People often complain that there is no room left on their phone to install apps and that it is running slowly and badly. There are many reasons for this and one is that you simply have the wrong apps.
I see people struggling with their Android phones (it happens to iPhone users too), and when I take a look at what is on the phone, I often see apps that just aren’t necessary. They are surplus to requirements.
The reason they are not necessary is because there are built in apps that do more or less the same thing. This depends on what phone model you have and what apps the manufacturer has bundled with it, but top end phones usually have a few useful apps and some built in functions that might mean you don’t need some apps you have installed.
The battery in phones never lasts as long as we would like and some people find that it does not even last a day. One reason for this is the large number of apps that are installed. Many apps run in the background and they increase the power consumption.
Install a battery monitoring app and there is yet another app that is running in the background. This means that more power is used, which is exactly what you don’t want to happen. Uninstall any battery monitoring or battery extender apps because you do not need them and you can use the built in facilities.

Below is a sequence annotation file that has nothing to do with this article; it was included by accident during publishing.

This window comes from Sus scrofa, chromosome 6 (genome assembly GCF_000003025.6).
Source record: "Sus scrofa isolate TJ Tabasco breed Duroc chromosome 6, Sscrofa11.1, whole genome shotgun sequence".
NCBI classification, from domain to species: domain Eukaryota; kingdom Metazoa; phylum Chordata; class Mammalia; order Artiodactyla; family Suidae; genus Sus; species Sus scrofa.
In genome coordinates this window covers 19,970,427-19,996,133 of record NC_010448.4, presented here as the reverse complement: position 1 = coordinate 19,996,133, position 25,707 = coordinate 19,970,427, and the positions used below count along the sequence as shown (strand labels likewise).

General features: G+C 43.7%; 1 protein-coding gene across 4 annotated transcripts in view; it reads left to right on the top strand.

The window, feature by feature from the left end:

Android is pretty good at monitoring the battery and showing which apps are using the most power and you can see the battery usage in Settings.
On a Samsung Galaxy S6 running Android 6 for example, pull down from the top of the screen and press the gear icon. Find Battery among the setting and press it. This displays a summary and you can see the current battery level and the estimated length of time it will last.
The Samsung Galaxy S6 has power saving and ultra power saving modes, and the estimated time on batter for these is displayed too.
Tap the BATTERY USAGE button and it displays a very nice chart showing how the battery level has fallen since it was last charged. It the green bit is past usage and the grey bit is future usage. You can see the estimated time the battery will expire.
Scroll down the screen and you can see a list of apps sorted by the amount of power they have consumed. This can be used to find the worst apps on your phone. You might want to consider replacing them with another similar app or using them less.